He tells her he loves her, they kiss, and then he stabs her in the belly (and perhaps a little north of that considering the blood coming out of her mouth and how quickly she passes). Dani dies in Jon’s arms. Drogon, who Jon had to walk past to enter, senses a disturbance in the Force and enters to find his mother dead. While roaring in pain and anguish, a moment where we all think he is about to roast Jon Snow, instead, the dragon blasts the Iron Throne, melting it to nothing and destroying the symbol of everything wrong with Westeros and the false dreams of his mother. He then grabs Dani’s body and flies away, never to be seen again in the series.

Weeks later, Tyrion finds himself amidst all the ruling Lords of Westeros, who are trying to decide who will rule now that Dani is dead and Jon Snow is imprisoned by the vengeful Unsullied, who want to see him dead. Democracy is shot down when Sam suggests it (and laughed at might I add), but Tyrion suggests the group elect a new ruler, and King’s should be thus be elected that way from now on, with no royal lineage, starting with Tyrion’s suggestion of Bran the Broken as the first King.

Bran accepts, claiming that is why he came to King’s Landing, and we finally have the winner of the Game… Bran Stark. (Or as one internet meme calls him, “That guy in your group project who does no work but still gets the A.”)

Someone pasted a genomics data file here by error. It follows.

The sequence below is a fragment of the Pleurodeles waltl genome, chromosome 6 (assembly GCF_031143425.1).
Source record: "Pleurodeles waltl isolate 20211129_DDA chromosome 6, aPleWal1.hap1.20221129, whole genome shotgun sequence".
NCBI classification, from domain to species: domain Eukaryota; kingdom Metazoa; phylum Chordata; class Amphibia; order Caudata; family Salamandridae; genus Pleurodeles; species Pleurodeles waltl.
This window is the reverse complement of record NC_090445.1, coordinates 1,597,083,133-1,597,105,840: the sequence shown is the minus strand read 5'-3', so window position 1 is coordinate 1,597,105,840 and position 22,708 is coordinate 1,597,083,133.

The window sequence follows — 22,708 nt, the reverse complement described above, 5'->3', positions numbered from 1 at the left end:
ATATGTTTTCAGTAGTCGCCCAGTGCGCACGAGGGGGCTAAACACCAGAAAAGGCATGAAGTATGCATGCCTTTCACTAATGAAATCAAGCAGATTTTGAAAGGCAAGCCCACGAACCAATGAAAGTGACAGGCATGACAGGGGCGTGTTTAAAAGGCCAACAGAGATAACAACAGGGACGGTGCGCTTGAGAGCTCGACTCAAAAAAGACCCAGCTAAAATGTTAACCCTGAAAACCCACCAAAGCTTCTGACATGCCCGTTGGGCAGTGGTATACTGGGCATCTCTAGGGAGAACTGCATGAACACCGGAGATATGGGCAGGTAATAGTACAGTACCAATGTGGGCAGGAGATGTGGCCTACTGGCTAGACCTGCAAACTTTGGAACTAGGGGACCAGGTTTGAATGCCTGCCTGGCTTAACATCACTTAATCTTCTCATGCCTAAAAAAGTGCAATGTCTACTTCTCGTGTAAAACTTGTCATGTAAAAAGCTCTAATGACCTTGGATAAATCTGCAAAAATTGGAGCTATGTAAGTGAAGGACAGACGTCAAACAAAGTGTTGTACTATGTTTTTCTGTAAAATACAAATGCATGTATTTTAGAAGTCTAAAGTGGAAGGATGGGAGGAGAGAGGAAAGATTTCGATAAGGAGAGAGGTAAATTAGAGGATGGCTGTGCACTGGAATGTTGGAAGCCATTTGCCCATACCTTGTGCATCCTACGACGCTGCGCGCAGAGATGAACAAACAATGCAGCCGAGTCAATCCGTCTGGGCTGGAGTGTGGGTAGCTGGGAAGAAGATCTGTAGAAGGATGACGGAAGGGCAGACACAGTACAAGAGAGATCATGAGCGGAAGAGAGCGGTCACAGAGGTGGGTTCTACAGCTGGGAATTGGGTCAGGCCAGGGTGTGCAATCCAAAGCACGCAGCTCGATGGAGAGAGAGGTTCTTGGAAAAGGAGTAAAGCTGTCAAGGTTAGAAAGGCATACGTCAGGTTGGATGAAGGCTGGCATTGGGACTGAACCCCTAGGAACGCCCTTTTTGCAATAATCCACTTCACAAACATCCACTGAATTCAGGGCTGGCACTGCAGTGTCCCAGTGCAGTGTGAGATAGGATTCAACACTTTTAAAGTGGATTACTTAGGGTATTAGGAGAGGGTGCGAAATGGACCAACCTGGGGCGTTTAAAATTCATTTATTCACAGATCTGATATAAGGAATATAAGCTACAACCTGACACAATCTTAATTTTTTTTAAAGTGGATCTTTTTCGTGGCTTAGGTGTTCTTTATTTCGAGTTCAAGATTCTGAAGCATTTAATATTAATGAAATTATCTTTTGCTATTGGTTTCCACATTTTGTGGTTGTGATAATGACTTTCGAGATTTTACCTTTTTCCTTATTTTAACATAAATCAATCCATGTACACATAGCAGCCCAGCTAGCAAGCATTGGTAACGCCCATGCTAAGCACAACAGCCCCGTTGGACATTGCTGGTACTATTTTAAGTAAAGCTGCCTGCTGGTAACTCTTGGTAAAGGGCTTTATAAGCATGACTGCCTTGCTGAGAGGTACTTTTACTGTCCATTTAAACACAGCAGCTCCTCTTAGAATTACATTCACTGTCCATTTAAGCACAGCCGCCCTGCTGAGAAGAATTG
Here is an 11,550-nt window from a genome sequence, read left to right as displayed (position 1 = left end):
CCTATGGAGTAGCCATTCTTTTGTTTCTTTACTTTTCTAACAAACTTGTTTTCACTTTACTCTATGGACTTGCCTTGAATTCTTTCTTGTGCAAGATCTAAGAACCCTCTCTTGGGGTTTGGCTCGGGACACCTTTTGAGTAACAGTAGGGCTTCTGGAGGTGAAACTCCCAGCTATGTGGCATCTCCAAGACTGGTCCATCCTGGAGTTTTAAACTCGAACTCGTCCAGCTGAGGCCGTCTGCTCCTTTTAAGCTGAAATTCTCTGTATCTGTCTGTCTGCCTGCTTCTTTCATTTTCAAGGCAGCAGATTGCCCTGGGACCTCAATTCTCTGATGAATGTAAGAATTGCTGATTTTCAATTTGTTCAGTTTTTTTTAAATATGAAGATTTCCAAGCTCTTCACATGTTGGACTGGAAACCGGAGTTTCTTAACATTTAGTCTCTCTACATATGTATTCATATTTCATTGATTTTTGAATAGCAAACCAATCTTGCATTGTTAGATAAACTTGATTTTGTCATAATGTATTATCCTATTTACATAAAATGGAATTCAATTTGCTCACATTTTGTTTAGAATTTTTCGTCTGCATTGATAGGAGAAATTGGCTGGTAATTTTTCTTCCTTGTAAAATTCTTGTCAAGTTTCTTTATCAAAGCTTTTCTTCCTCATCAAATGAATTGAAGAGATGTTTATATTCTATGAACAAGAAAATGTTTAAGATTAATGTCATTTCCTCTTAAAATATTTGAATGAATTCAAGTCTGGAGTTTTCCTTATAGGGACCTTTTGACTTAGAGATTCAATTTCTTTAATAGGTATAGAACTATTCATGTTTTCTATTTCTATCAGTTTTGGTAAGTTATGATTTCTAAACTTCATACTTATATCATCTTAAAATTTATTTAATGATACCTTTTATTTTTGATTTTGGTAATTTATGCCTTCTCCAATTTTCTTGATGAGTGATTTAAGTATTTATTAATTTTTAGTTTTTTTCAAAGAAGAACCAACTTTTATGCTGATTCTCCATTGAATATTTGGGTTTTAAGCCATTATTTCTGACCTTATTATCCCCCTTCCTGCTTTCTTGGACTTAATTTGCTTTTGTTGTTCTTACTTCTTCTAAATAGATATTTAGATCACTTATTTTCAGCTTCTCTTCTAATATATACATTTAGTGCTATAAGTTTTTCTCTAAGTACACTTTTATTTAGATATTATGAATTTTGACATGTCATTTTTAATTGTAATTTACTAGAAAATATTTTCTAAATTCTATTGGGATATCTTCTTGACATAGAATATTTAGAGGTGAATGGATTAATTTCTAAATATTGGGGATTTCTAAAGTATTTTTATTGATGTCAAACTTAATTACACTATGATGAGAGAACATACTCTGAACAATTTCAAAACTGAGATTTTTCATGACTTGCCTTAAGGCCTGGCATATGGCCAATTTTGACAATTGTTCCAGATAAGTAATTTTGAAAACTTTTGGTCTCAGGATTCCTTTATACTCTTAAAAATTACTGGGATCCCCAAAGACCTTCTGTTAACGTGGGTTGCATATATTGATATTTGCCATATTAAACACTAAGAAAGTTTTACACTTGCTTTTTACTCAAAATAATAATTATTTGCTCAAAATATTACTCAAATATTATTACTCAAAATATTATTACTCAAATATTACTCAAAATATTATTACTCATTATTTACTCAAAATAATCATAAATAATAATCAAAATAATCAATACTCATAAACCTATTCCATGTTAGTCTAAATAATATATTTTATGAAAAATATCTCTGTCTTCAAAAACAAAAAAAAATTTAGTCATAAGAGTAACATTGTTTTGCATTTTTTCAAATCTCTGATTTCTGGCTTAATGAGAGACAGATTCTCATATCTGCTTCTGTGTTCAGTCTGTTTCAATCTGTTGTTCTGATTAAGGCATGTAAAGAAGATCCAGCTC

Bran who warg-ed out during the Battle of Winterfell and offered no solutions, advice, or help whatsoever to anyone (minus giving Arya the dagger weeks earlier). Bran who KNEW all of this was going to happen and said nothing to prevent the deaths of thousands in King’s Landing because he knew he should be king and did not want to mess it all up. THAT man is now the King.

In the final sequence of the episode, we jump further forward in time to see where everyone ends up. Tyrion is forced to be Bran’s Hand of the King (against his wishes, as he claims he has no wisdom as he once thought, as we all know he has made some terrible choices), but Bran insists it is the best punishment for Tyrion, a life of service,. I am happy for Tyrion because he can finally serve and lead with people who respect him, and in a situation where he is not at war. We see what appears to be one of his first small council meetings, with Bronn as Master of Coin, Sam the new Archmaester, Brienne as Captain of the King’s Guard, and Davos as Master of Ships, and a more fun assembly of characters we could not ask for, even if the comedy of the scene felt a bit out of place in the finale.